Tuesday, July 26, 2011

Muslim Representations of the Crusades

If, as August Nitschke argued, “groups can be understood most clearly when we ask: how do they look at their enemies?” then a good litmus test for Middle Eastem Islamic attitudes with regard to Western Christianity during the Middle Ages should be provided by the Crusades. Were they really that “great debate between East and West” that Edward Gibbon wrote about? When one begins to peruse the Islamic sources a paradox leaps immediately to the eyes: though the First Crusade was preceded by, generated, and was followed by a powerful outburst of religious enthusiasm (not to say frenzy) on the Christian side, among Muslims one encounters at first very little religious animosity towards the invaders, and certainly no corresponding religious resurgence. Panic, anguish, and hatred were indeed created by this forceful irruption into Syria- Palestine in 1097-1100, yet they lack an Islamic dimension. This is to be explained in part by the fact that the Crusades were viewed by the Syrians as an extension of Byzantine military campaigns aimed at the reconquest of Northern Syria in the tenth and eleventh centuries; campaigns which were on the whole (with one exception, the campaigns of Nicephoros Phocas and John Tzimisces in the third quarter of the tenth century) devoid of religious characteristics: a war between states, not between inimical religions. Such a perception was rendered plausible by the fact that the Crusaders came to Syria via Constantinople and that Western Europeans (Franks) had been known in the Middle East in the past, especially as mercenaries of the Byzantine Empire (p. ex. during the 1071 battle of Manzikert).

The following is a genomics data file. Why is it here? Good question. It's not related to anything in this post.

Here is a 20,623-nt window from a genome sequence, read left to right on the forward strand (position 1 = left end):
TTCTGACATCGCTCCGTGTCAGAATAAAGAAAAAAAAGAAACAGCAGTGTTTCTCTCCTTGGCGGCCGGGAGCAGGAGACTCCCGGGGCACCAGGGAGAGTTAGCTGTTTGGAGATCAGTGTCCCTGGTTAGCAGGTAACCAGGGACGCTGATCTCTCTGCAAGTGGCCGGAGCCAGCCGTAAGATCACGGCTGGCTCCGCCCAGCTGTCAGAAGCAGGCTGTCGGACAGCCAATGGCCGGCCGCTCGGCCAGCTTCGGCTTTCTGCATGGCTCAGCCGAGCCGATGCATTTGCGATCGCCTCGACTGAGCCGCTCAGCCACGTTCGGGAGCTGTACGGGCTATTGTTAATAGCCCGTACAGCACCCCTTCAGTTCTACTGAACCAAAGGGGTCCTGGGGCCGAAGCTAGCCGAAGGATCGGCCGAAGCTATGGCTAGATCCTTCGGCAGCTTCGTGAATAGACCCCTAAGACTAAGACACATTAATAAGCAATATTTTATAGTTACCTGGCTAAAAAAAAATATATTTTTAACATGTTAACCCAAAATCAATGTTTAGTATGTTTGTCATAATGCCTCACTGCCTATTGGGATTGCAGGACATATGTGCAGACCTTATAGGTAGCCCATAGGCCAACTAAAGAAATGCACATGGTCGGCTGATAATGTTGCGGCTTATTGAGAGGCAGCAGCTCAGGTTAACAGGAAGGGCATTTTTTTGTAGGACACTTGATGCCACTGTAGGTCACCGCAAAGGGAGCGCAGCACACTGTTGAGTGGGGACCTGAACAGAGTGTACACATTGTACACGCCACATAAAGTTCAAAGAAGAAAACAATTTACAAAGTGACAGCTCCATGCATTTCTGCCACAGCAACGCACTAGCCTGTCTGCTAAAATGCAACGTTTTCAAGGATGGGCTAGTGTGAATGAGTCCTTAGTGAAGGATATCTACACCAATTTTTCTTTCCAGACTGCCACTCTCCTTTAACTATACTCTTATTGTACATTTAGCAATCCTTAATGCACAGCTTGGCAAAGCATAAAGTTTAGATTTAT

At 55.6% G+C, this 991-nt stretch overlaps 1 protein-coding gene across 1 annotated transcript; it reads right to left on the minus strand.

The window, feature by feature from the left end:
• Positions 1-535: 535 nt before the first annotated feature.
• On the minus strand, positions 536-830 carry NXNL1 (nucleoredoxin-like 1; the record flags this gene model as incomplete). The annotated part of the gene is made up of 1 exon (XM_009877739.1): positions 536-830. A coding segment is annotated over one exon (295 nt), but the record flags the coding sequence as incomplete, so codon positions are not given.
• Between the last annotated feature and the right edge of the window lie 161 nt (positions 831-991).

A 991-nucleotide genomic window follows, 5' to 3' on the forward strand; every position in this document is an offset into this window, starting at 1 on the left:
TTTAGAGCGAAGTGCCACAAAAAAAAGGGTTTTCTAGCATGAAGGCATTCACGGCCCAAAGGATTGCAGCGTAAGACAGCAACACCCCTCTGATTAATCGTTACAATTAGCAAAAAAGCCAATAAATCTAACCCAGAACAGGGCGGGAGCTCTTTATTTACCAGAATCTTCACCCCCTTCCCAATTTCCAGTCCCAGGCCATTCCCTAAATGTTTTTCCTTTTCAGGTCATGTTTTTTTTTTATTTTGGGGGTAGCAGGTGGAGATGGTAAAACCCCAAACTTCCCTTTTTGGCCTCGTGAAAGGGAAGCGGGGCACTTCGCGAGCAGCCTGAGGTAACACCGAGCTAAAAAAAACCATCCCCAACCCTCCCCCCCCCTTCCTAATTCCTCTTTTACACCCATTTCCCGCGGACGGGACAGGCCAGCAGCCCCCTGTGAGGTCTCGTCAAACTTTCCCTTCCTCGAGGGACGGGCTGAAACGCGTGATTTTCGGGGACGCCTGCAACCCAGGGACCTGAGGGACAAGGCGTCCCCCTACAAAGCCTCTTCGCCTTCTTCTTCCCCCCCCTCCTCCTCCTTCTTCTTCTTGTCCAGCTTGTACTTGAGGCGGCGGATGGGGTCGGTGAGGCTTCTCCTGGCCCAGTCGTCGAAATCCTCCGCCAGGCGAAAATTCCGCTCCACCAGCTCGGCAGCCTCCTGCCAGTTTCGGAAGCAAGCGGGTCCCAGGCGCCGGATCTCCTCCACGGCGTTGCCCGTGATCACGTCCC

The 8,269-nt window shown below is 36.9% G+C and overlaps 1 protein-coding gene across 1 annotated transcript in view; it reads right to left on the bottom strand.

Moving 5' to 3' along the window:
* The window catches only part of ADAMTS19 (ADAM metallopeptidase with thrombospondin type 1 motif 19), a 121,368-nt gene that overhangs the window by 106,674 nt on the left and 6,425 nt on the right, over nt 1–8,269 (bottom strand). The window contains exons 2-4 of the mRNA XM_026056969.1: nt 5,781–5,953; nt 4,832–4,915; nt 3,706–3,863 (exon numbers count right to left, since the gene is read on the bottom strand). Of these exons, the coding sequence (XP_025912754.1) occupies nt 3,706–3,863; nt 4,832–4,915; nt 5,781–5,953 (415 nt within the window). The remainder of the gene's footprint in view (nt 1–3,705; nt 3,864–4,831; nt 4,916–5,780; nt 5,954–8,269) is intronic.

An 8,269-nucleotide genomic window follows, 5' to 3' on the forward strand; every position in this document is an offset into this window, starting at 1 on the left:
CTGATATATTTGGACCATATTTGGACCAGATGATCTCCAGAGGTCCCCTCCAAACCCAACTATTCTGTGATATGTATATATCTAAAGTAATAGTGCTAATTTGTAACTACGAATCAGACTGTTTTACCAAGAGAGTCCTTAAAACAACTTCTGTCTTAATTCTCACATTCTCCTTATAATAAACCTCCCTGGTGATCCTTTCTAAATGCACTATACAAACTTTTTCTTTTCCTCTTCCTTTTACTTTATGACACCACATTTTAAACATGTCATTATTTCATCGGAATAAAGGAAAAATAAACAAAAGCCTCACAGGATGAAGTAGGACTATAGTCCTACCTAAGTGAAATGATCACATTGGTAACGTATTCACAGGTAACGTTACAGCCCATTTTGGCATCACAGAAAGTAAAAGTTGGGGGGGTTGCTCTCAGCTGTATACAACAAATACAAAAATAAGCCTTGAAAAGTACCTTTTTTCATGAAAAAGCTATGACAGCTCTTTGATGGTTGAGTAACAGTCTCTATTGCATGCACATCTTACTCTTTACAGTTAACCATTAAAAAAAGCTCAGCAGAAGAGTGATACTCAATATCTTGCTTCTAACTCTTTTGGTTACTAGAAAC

Monday, July 25, 2011

The mythological city

Still collecting interesting sites, book reviews, images, articles about city spaces, real and imagined, and citylit. Is it simple aggregation ot thoughtful research? Does it matter? Probably not.

Wendl's article addresses marking and reading cityspace, aka semiotics of the city ~ graffiti, advertising, signs and public arts ~ all ways of marking cityspace and leaving messages that not all will read the same way.

El Dorado imagined, minus advertising or graffiti: tabula rasa
"Whether it is prehistoric paintings on the walls of caves or the graffiti and advertising we see all over the walls of our modern cities, people need to mark out their space, distinguish it from the untamed wilderness. Peter Wendl asks why we still need to produce signs and icons in public spaces."
Urban Graffiti: imagining the authentic city